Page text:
Serendipity: Living in a Small Town


In another couple of months, it’s going to mark two years since we left the busy city of Sydney for a small town here in New Mexico. The adjustment really was not too difficult, unlike what one might expect, going from a big city of over 4.5 million people to a small town of no more than 10,000. Sure, there were some differences we noted – just one coffee shop in town as opposed to hundreds to choose from, and needing to drive at least an hour to get to a major city, but really, overall, the adjustment has been relatively easy. I think that’s because there are so many nice things about living in a small town. There are no lines (or minimal ones anyway) at the bank and the post office, making friends is easier as you tend to see the same people around everywhere you go, and people are generally very friendly here in the USA.

When we had our baby about a year ago, many people from around the town brought us goodies, such as home-cooked meals, a box of diapers, groceries, and also lent us items they no longer needed, such as a baby swing that has proven to be very useful for us. Now, a year later, people continue to offer things, such as a jogging stroller that wasn’t being used (serendipity!) and a bike trailer that was no longer needed, so we can now do some family outings bike-riding with baby on board. Joining the local women’s running group has also been a great opportunity and everyone has been very welcoming and supportive.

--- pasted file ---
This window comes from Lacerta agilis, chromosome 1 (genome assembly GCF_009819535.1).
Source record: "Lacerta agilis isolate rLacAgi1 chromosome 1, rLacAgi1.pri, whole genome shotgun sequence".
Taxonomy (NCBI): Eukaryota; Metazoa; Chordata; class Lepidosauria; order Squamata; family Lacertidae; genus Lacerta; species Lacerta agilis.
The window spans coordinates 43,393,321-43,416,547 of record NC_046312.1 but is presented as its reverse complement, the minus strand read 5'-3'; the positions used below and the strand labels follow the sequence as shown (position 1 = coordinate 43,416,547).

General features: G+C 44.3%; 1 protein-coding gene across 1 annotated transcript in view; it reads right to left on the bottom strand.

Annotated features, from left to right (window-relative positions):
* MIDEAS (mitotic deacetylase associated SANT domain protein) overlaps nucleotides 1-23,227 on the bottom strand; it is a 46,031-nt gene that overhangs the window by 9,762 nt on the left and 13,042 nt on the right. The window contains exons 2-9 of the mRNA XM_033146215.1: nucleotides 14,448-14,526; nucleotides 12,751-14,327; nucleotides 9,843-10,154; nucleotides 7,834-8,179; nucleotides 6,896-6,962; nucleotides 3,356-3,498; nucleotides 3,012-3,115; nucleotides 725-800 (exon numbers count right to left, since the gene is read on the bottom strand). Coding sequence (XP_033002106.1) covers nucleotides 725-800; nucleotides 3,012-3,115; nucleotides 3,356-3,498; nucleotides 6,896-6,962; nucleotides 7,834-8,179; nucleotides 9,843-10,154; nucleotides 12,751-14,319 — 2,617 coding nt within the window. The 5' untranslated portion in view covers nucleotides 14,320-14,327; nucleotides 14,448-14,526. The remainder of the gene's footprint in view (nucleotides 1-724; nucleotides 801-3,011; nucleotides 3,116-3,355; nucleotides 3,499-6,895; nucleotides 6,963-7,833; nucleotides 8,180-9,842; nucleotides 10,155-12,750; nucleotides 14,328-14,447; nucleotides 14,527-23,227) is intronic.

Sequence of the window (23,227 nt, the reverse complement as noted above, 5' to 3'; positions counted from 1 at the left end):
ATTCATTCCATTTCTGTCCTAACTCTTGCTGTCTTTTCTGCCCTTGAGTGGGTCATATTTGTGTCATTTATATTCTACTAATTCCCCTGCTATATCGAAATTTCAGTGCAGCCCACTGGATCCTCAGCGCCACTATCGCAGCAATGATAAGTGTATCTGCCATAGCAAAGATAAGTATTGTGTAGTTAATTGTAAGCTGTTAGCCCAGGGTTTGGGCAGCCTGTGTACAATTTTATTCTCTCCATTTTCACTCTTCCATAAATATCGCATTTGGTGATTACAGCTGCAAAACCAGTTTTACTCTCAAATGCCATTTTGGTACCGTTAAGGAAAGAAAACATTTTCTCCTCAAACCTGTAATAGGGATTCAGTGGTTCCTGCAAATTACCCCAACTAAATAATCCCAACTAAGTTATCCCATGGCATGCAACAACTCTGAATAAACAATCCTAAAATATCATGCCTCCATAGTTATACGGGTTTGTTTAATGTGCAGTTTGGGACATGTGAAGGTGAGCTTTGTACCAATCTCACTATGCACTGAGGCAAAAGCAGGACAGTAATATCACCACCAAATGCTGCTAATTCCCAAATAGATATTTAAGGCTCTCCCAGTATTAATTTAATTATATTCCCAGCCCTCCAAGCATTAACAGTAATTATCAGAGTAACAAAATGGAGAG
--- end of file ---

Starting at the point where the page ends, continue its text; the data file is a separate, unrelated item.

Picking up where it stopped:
We have at least another year to go here in New Mexico, and I think we will miss it very much when we leave. There really are just so many wonderful things about living in a small town. But, we will embrace whatever new experiences come our way, and enjoy every moment of this adventure. Travel is fantastic, as is home life, and it is really exciting to enjoy the best of both of these worlds.

Stay tuned for more tales of travel and adventure.

Love, Bridget @ Hot Tea, Travel, and Thyme x


Bridget @ Hot Tea, Travel, and Thyme x

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  1. Adaptability is a indispensable life-skill and attitude to carry you through 🙂

    It's nice to enjoy the benefits of both locales, and enjoy the memory of what you miss, too.

    When I lived In the American desert, I certainly enjoyed soaking up the local colour, the local experience – the smell of the air, the strength of the sun, the varying temperatures, the faint tang of dust on the wind that promised either faraway coming snow on the Antelope foothills and higher, or the burning dirt-smell of baked earth which said the next day would be hot.

    It's so different to Sydney, and I appreciate it for what it was, and always return home to Sydney to enjoy it for what it is, too.

    I look forward to trying your local coffee house out one day, B. xxoo

  2. Thank you, Victoria! I love your description of what it was like living in the American desert. I hope to see you here in our town someday soon xo

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